Reviewed by: Jennie Kermode

Joe is struggling to keep it together. He's not only losing his faith, he's losing his sense of identity. Something has happened that has thrown him off balance, shattered the illusions he had built up to protect himself. One day he gets down from the pulpit, tears off his priestly vestments and sets out on the road.

Where he's going isn't quite clear. The long, low tracking shots, the close focus on the road itself, suggest it's not yet clear to him either. He is, as he will acknowledge later, "looking for something." Perhaps that something is a way back to God, but getting there won't be easy and will involve taking an unusual direction.

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Early on, as Joe explores different approaches to moral action, it all goes a bit Death Wishy, but the film as a whole is more sophisticated than that. Reality is more complicated, adding to his sense of confusion. The use of flashbacks to convey this seems heavy-handed, though later the technique itself will come to make more sense. It's one of several aspects to the film that requires patience. Action takes place in loosely linked vignettes. In between, the pace often drags. This brings us closer to Joe's state of mind yet actor Paul Marlon, for all the powerful work he turns in in later scenes, can't quite carry the quieter parts. The film works when he's brooding, less so when he's simply feeling lost. Fortunately, there are occasional moments of absurdist humour to liven up this part of the film.

There's also Ana Gonzalez Bello. Her Maria is a runaway, a Mexican hitchhiker with troubles of her own, but despite the circumstances in which Joe first encounters her, she's no mere damsel in distress. If she can't quite face her own issues yet, she's more than ready to try to take on his. Travelling together, they develop an intense and refreshingly non-sexual relationship, with drink and drugs and with chess pieces used to explain national politics. There's a rawness to Bello that really gives her an edge, where most young actresses would be afraid to give their all to such a fierce (albeit naive) character.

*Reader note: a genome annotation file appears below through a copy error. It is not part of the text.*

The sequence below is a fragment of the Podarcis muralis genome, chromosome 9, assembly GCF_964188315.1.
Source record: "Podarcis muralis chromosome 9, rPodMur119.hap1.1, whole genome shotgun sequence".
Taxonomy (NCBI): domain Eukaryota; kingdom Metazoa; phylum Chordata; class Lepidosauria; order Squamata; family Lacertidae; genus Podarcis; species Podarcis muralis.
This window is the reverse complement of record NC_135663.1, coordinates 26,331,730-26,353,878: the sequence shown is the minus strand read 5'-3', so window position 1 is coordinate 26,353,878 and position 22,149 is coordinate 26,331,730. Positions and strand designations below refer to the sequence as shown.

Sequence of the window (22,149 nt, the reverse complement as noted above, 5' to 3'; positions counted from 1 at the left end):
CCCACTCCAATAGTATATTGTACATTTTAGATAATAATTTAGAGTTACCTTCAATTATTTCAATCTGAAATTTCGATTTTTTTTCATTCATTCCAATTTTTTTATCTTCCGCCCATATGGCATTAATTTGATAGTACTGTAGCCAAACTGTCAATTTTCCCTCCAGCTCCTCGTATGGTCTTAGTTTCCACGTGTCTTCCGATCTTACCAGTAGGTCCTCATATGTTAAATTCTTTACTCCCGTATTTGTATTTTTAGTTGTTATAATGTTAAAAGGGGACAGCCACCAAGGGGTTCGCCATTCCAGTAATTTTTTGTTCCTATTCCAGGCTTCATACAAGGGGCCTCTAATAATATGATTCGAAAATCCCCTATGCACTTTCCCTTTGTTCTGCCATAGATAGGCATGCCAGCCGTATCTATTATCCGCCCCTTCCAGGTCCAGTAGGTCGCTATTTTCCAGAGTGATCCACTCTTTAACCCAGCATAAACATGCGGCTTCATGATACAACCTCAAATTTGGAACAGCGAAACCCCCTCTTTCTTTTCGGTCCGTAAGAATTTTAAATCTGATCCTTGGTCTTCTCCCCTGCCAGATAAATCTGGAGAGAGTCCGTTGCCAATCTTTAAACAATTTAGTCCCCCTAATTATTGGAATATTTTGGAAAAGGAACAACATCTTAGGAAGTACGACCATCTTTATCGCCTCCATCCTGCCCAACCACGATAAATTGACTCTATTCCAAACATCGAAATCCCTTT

Beautifully framed throughout, Communion is a film that suffers mainly from the scale of its ambition, never quite pulling off what it has taken on, but it has some strong moments and there's much to recommend it. It's most interesting as a film about morality and identity, exploring the way Joe has hidden from himself by helping others, perhaps sinfully neglecting his own needs. Alone on a beach, wrestling with the absence of God, he seems to be communing with some more primitive deity. The film is full of long shots that emphasise his smallness despite the aggressive physicality he sometimes displays. To find a way back to God, and to himself, he may need to commit a selfish act.

This is the sort of layered filmmaking that requires a lot of practice to get right. It's a bold effort and it marks out director Greg Hall as one to watch.

Reviewed on: 06 Jul 2013
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A priest who is losing his faith meets a rebellious hitchhiker as he hits the road looking for something he can't quite face.
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Director: Greg Hall

Writer: Greg Hall

Starring: Paul Marlon, Ana Gonzalez Bello, Roger Griffiths, Nick Nevern, Lee Ingleby

Year: 2013

Runtime: 101 minutes

Country: UK


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